Term of Award

Spring 2008

Degree Name

Doctor of Education in Education Administration (Ed.D.)

Document Type and Release Option

Dissertation (open access)

Department

Department of Leadership, Technology, and Human Development

Committee Chair

Linda M. Arthur

Committee Member 1

Charles A. Reavis

Committee Member 2

Sonya S. Shepherd

Abstract

Elementary principals are required to perform a variety of duties which include, but are not limited to, administrative and instructional tasks. Intense job accountability for all students to raise the achievement of at-risk third grade students has caused principals to face challenges and to use strategies to increase student achievement. The demands of the job of principal of an elementary Title I school are complex, especially when many of the students in the school are at-risk of failure. The legislative No Child Left Behind (NCLB) Act of 2001 mandates and obligates principals to do their best for all students enrolled in Title I elementary schools especially for those students who are at-risk. This study revealed both challenges of principals in working with third grade at-risk students as well as strategies principals use to raise at-risk third grade student achievement. The researcher explored the challenges that Georgia two elementary principals faced in raising achievement of at-risk third grade students and the strategies that principals use to raise achievement of at-risk third grade students using a qualitative, phenomenological research design. The Phenomenological research design was appropriate for this study because it provided a means for the researcher to explore the lived experiences of two Georgia elementary principals at two Title I schools. The collection of data was obtained through school observations, interviews with two principals, eight teachers, and focus group discussions with parents, and school artifacts. Four common themes and patterns emerged from the qualitative research study in each area of challenges and strategies used. Challenges that principals faced in raising achievement of at-risk third grade students: (1) lack of teacher training to know how to work with some at-risk students, (2) inadequate funding for teaching at-risk third grade students, (3) maintaining smaller class size, (4) lack of time and knowledge to gather and analyze at-risk third grade student achievement data. Strategies that principals use to raise achievement of at-risk third grade students: (1) teacher training for working with at-risk third grade students, (2) programs used to raise achievement of at-risk third grade students, (3) use of effective leadership practices by principals to raise at-risk third grade students achievement, and (4) parent and community involvement in the schools to raise achievement of at-risk third grade students.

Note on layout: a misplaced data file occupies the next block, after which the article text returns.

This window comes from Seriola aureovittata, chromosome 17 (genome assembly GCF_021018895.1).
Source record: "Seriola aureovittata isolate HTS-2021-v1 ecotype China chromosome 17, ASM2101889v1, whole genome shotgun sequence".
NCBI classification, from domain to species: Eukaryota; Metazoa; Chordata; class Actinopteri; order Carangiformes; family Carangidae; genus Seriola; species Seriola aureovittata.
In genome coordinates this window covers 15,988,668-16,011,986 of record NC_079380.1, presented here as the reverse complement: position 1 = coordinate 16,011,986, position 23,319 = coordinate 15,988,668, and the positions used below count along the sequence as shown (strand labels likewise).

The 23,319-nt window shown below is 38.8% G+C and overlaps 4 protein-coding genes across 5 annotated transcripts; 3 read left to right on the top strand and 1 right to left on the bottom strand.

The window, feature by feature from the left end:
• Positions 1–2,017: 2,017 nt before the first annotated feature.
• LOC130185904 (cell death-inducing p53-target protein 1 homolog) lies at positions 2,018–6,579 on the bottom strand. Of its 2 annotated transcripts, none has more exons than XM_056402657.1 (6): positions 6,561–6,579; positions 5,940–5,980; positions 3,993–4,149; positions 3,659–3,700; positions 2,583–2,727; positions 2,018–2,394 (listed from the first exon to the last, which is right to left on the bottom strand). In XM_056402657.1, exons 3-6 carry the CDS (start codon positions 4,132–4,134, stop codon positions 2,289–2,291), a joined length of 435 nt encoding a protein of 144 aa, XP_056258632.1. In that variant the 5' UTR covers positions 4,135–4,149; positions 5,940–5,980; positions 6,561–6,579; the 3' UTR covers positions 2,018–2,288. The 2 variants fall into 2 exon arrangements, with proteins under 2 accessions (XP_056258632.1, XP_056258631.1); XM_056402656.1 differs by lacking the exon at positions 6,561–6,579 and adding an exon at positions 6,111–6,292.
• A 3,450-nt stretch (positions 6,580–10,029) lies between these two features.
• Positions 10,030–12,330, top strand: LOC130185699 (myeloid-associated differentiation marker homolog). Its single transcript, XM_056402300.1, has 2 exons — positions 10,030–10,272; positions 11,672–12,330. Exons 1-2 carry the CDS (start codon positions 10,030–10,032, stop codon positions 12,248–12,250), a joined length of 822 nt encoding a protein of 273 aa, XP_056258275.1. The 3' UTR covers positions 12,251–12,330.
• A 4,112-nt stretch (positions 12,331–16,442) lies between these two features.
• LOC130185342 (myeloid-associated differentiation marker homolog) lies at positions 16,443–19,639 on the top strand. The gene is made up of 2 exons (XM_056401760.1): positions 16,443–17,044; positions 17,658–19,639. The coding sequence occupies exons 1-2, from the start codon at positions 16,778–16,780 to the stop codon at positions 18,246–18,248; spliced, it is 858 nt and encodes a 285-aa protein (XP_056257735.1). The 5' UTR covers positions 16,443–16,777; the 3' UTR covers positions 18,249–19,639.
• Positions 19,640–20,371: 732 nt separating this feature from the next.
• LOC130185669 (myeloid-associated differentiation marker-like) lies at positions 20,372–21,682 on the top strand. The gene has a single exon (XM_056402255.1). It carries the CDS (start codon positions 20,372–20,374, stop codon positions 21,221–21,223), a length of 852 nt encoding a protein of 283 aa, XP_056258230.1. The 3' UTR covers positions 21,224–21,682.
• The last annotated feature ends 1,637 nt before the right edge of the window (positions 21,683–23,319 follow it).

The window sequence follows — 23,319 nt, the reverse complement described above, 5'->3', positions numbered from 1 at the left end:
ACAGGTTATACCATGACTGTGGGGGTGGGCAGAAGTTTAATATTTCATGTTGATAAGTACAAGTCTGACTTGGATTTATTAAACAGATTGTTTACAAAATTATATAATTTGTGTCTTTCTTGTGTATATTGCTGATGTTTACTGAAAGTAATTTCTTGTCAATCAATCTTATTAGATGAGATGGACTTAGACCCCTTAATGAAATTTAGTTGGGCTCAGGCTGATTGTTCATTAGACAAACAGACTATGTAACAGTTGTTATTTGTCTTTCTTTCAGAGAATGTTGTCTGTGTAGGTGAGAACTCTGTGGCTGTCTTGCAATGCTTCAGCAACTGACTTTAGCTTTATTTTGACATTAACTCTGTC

Share

COinS